"The Fuehrer has now ordered that the sharpest means must be used everywhere in order to suppress the movement in the shortest possible time [...] As atonement for a German soldier's life, in these cases the death penalty for 50 to 100 communists must generally be considered appropriate. The type of enforcement must increase the deterrent effect. "
When there were not enough communists in the custody of the Nazi regime, the interned Jewish refugees of the Kladovo transport were shot in order to keep the prescribed number of executions .
The protection of the civilian population, which was already partially regulated in the Hague Conventions of 1899 and 1907, was enshrined in the 1949 Geneva Convention on the Protection of Civilians in Time of War . The decisive factor was the excessive use of violent measures against the civilian population in the German-occupied areas of Europe, in particular the taking and killing of hostages . The first Geneva Convention of 1949 forbids all reprisals against the wounded, sick, medical personnel and associated buildings and materials. The second Geneva Convention of 1949 repeats this prohibition for naval warfare. The 1977 Additional Protocols reinforced this prohibition.
Legal history of war reprisals
Until 1860, reprisals played a major role in wartime behavior. The warring parties hoped that by threatening reprisals they could deter the other side from violating wartime customs and international law. With the national codification of martial law and the criminal prosecution of war crimes and international agreements such as the Hague Land Warfare Regulations and the Geneva Conventions , the need for reprisals has gradually decreased.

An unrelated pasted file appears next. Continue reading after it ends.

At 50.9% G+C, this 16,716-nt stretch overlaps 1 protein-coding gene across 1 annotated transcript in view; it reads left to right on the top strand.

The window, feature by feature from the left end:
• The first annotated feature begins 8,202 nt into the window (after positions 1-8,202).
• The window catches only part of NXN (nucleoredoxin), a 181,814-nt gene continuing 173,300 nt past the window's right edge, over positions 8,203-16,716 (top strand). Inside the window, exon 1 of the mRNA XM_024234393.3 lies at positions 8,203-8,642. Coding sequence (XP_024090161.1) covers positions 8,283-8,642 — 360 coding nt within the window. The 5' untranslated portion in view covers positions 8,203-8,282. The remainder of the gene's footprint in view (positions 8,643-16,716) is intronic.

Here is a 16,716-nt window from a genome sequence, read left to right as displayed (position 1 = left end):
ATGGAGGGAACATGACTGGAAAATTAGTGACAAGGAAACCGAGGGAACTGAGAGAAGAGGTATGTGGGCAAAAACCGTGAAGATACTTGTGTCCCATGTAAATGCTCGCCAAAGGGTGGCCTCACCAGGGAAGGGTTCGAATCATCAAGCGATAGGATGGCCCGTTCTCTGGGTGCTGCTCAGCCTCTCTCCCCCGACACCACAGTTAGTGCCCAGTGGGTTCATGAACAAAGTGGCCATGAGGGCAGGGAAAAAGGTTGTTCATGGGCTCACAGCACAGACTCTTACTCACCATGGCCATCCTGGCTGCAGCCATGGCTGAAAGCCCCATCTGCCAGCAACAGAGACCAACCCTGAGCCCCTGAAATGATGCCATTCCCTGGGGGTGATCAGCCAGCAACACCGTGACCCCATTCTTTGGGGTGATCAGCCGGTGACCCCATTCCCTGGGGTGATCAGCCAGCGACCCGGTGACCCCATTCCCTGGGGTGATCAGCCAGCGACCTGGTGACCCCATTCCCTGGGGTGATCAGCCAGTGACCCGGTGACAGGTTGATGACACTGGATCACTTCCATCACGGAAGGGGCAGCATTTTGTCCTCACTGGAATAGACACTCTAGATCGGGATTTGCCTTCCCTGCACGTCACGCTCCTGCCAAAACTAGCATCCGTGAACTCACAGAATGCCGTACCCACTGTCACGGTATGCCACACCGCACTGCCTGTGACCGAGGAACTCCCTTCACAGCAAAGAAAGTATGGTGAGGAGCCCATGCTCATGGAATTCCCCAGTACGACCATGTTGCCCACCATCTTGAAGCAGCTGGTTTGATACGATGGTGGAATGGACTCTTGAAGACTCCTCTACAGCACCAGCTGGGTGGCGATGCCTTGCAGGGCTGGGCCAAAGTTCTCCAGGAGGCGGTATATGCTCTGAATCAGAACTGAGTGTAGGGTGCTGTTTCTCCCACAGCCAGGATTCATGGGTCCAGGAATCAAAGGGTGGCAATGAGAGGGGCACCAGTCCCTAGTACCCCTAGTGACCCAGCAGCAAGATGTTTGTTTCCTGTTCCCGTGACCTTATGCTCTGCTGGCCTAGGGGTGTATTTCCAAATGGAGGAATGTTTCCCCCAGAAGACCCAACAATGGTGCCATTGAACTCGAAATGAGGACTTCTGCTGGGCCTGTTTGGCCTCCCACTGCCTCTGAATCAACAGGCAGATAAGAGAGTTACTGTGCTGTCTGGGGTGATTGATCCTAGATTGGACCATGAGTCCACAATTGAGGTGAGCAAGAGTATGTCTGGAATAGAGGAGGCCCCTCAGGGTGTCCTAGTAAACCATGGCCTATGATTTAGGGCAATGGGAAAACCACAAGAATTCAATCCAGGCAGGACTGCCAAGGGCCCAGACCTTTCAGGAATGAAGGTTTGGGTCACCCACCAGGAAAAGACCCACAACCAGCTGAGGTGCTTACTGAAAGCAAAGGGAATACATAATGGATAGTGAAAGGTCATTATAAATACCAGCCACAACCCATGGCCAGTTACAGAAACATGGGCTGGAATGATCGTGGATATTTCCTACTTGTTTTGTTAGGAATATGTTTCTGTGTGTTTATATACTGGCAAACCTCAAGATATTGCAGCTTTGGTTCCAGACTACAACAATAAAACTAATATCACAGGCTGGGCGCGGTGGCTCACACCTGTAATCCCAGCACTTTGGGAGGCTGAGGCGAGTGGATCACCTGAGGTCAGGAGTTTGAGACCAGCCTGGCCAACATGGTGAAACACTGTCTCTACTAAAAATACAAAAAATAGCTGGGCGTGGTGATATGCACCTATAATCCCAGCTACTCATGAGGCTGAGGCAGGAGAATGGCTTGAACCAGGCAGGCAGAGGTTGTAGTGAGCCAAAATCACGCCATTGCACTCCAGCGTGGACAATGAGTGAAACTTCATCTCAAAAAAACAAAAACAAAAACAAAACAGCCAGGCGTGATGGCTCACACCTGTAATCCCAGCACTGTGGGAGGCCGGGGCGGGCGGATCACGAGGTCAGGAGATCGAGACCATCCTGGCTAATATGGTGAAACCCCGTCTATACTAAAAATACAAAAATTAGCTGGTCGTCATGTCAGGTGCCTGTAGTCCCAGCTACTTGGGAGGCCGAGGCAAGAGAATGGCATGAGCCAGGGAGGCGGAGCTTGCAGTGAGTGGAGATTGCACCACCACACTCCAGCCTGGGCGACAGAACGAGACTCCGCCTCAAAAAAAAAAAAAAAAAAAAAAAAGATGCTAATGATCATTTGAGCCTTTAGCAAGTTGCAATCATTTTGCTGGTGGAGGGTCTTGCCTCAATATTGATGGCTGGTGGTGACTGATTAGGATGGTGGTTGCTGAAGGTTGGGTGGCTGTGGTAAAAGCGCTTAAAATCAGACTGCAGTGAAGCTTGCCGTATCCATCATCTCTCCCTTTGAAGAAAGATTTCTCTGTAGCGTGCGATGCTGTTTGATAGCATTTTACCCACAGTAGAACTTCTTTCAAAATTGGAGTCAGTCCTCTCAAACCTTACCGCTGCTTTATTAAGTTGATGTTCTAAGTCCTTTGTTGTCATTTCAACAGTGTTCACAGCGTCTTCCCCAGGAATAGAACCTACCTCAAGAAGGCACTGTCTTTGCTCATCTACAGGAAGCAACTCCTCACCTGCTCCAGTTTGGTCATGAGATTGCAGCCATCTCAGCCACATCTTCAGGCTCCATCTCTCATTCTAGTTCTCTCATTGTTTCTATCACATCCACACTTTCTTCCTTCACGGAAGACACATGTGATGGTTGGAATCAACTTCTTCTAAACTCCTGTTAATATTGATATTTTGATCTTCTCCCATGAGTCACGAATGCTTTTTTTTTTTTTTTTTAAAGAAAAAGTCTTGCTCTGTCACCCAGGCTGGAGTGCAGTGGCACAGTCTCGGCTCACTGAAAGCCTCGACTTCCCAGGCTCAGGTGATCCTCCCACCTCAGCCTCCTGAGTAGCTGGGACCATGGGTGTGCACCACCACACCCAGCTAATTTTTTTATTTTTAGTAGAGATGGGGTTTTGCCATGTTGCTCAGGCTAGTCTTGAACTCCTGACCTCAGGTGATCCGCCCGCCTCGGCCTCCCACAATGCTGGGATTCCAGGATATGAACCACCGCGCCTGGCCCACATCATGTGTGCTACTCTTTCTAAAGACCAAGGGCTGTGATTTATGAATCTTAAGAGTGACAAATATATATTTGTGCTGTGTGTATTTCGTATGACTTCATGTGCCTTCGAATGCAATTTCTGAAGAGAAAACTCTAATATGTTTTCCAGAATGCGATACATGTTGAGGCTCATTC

In 1928, an international court of arbitration in the Naulila case , in which the German approach to the attack on Cuangar in the neutral Portuguese colony Angola (also Portuguese West Africa) in 1914, determined the requirements for reprisals: a) Previous violation of the punished state , b) after negotiations, the compensation claims remain unfulfilled and c) the reprisals must not be disproportionate to the previous breach of law.
- Johannes Hebenstreit: reprisals in humanitarian international law (= international law and foreign policy. Vol. 64). Nomos Verlagsgesellschaft, Baden-Baden 2004, ISBN 3-8329-0655-X (also: Salzburg, University, dissertation, 2003).
- Andreas Toppe: Military and international law. Legal norms, specialist discourse and war practice in Germany 1899–1940 , Munich 2007, ISBN 978-3-486-58206-2
- Hans-Jürgen Schlochauer (Hrsg.): Dictionary of international law. Volume 3: Rapallo Treaty to Cyprus. = R - Z. 2nd, completely revised edition. de Gruyter, Berlin 1962.
- Quoted from Gerd R. Ueberschär, p. 147.
- Anthony D´Amato: National Prosecution for International Crimes , published in International Criminal Law , Vol. 3, Ed. M. Cherif Bassiouni, Nijhoff Publishers, 2008, ISBN 978-90-04-16533-5 , p. 294
- Boleslaw Adam Boczek: International Law: A Dictionary , Scarecrow Press, 2005, ISBN 0-8108-5078-8 , p. 112